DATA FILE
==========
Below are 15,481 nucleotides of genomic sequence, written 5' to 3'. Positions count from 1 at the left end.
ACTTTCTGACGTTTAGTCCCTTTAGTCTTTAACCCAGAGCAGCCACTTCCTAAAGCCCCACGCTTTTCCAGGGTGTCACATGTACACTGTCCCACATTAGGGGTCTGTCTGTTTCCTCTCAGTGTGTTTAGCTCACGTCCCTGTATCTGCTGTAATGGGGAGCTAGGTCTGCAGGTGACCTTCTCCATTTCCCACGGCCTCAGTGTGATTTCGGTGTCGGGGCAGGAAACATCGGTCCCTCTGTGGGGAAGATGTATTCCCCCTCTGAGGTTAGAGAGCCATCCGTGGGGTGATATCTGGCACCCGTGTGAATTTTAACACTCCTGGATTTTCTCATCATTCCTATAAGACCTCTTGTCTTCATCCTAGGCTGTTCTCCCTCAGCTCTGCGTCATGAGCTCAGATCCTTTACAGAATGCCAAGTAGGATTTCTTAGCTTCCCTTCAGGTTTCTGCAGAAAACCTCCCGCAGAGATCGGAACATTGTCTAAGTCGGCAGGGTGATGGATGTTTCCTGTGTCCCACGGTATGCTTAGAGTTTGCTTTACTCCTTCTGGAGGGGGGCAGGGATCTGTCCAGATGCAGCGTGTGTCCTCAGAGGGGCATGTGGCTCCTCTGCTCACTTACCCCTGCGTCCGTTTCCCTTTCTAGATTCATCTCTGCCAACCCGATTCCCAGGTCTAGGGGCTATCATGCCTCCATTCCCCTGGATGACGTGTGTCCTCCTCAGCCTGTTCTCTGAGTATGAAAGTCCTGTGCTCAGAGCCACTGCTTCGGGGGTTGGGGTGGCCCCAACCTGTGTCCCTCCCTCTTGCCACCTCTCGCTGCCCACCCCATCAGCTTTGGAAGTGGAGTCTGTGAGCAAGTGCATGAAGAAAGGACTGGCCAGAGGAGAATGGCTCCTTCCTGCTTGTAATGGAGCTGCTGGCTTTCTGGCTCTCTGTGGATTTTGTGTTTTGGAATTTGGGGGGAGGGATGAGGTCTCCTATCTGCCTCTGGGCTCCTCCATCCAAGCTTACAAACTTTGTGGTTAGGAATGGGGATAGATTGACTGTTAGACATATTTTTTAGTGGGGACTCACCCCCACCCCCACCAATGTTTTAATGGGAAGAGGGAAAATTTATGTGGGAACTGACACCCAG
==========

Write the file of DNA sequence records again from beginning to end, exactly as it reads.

Below are 15,481 nucleotides of genomic sequence, written 5' to 3'. Positions count from 1 at the left end.
ACTTTCTGACGTTTAGTCCCTTTAGTCTTTAACCCAGAGCAGCCACTTCCTAAAGCCCCACGCTTTTCCAGGGTGTCACATGTACACTGTCCCACATTAGGGGTCTGTCTGTTTCCTCTCAGTGTGTTTAGCTCACGTCCCTGTATCTGCTGTAATGGGGAGCTAGGTCTGCAGGTGACCTTCTCCATTTCCCACGGCCTCAGTGTGATTTCGGTGTCGGGGCAGGAAACATCGGTCCCTCTGTGGGGAAGATGTATTCCCCCTCTGAGGTTAGAGAGCCATCCGTGGGGTGATATCTGGCACCCGTGTGAATTTTAACACTCCTGGATTTTCTCATCATTCCTATAAGACCTCTTGTCTTCATCCTAGGCTGTTCTCCCTCAGCTCTGCGTCATGAGCTCAGATCCTTTACAGAATGCCAAGTAGGATTTCTTAGCTTCCCTTCAGGTTTCTGCAGAAAACCTCCCGCAGAGATCGGAACATTGTCTAAGTCGGCAGGGTGATGGATGTTTCCTGTGTCCCACGGTATGCTTAGAGTTTGCTTTACTCCTTCTGGAGGGGGGCAGGGATCTGTCCAGATGCAGCGTGTGTCCTCAGAGGGGCATGTGGCTCCTCTGCTCACTTACCCCTGCGTCCGTTTCCCTTTCTAGATTCATCTCTGCCAACCCGATTCCCAGGTCTAGGGGCTATCATGCCTCCATTCCCCTGGATGACGTGTGTCCTCCTCAGCCTGTTCTCTGAGTATGAAAGTCCTGTGCTCAGAGCCACTGCTTCGGGGGTTGGGGTGGCCCCAACCTGTGTCCCTCCCTCTTGCCACCTCTCGCTGCCCACCCCATCAGCTTTGGAAGTGGAGTCTGTGAGCAAGTGCATGAAGAAAGGACTGGCCAGAGGAGAATGGCTCCTTCCTGCTTGTAATGGAGCTGCTGGCTTTCTGGCTCTCTGTGGATTTTGTGTTTTGGAATTTGGGGGGAGGGATGAGGTCTCCTATCTGCCTCTGGGCTCCTCCATCCAAGCTTACAAACTTTGTGGTTAGGAATGGGGATAGATTGACTGTTAGACATATTTTTTAGTGGGGACTCACCCCCACCCCCACCAATGTTTTAATGGGAAGAGGGAAAATTTATGTGGGAACTGACACCCAG